The changes to Level 2 Functional Skills English in 2015 and 2016 have sent teachers in to something of a panic but when you read between the lines, although the examination is more challenging, some of the changes are not much more than skin deep.  There was, in previous versions, a question where students could pick up 3 points very easily – where they spotted three features which helped to convey information.

This has now disappeared.  The replacement question asks them to explain two ways the writer of a text (usually C) tries to convince the reader of something.  The answers are in a different format to the old question (and students have to be more careful with their responses) but the four marks they can now pick up are attainable if they ‘box clever’.

Here’s a video which explains the question and the method which should be used to get all the marks.

GCSE English: Language Features - Intensifiers


GCSE English covers a number of language features – quite a lot in fact! Any number of them can appear in the exam and students must be able to both recognise and explain them. The video you are watching covers intensifiers – which are often hidden in plain sight. 

Finding language features in a text may sound straightforward but in an examination situation, with the added pressure of time constraint and nerves, it can quickly become like one of the labours of Hercules. This video about intensifiers – one of a series on language features found in GCSE English – aims, in plain and simple English, to enable students to recognise this particular language feature. It also suggests the kind of response (a technique) might gain marks in the exam. Enjoy!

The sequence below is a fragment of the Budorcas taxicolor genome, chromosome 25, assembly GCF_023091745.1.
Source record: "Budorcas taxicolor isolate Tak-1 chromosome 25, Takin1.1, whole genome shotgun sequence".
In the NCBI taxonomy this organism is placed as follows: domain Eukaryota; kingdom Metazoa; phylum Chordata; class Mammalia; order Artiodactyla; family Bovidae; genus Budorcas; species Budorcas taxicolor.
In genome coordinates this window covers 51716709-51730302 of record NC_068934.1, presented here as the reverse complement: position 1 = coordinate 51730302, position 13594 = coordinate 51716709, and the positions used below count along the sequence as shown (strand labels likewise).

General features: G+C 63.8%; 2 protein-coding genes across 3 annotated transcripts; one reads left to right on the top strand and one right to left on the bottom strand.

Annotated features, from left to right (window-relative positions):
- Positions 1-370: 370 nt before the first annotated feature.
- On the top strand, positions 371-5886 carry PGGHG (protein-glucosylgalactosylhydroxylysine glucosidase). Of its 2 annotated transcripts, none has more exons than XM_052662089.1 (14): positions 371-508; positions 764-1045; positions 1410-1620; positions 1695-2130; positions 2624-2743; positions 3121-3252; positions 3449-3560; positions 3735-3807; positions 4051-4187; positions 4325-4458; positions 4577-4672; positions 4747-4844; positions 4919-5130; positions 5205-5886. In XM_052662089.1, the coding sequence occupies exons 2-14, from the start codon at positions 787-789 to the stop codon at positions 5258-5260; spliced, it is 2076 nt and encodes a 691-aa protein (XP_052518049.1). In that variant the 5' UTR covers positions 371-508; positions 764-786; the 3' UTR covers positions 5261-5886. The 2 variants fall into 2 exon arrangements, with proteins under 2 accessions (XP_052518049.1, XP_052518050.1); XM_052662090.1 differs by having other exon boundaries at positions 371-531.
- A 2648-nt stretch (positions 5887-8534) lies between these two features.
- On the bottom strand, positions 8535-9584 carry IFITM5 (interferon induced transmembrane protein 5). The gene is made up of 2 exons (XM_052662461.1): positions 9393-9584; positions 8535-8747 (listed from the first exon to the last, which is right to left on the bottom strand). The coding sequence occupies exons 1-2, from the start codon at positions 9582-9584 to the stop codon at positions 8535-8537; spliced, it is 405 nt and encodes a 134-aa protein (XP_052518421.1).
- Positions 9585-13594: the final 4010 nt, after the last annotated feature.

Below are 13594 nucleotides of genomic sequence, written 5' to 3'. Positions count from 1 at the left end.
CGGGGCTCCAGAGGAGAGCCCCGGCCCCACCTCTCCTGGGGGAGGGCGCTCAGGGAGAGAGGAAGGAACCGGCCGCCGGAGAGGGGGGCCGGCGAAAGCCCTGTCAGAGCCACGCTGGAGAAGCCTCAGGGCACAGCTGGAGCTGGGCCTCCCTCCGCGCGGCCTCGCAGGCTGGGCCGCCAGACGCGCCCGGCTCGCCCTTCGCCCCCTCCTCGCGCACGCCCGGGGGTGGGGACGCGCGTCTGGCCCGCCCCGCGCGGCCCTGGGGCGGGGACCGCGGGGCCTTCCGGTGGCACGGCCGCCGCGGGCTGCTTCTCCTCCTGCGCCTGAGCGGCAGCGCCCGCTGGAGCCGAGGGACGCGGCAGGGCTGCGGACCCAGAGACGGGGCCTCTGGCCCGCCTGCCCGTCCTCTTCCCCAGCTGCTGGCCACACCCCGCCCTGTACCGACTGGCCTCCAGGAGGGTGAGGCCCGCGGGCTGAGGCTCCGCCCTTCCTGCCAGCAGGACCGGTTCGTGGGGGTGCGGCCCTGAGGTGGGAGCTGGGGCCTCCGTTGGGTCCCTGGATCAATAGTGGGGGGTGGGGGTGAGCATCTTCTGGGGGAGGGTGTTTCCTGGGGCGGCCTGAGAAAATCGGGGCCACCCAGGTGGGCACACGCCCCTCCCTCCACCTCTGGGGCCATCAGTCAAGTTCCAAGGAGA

If you would like to see more of our videos all at once, please visit our YouTube Channel, Teaching and Learning Resources for Me.

Changes to Functional Skills English Level 2 Exams – 2016


What are the changes to the Level 2 Edexcel Functional Skills English exams? This video aims to help teachers who need to get to grips with the content of the new exam paper. This is both in terms of the way it looks (both paper-based and online) to the type of questions that are asked in the exam. How has it changed and what are the new, increased demands on students and/or pupils. What kind of questions will they get and, more importantly, what kind of answers do they have to give? Watch this video and hopefully some of your fears will be allayed!

Classroom Assessment Techniques: Characteristics and Examples


Classroom assessment techniques help you to evaluate how well your students are doing. Do your students fully understand the course you are delivering and, if not, what is the extent of their understanding and learning?

Moreover, classroom assessment techniques allow you to measure the success of your own teaching strategies. This video introduces you (or perhaps more likely, reintroduces old friends) to a number of classroom assessment techniques which might help you improve both the amount of learning that gets done in your classroom and to enable you to gauge the extent of the success of your teaching strategies.

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DragoČ™ Murgociu - Syndicate manager for Drago's Lottery Syndicate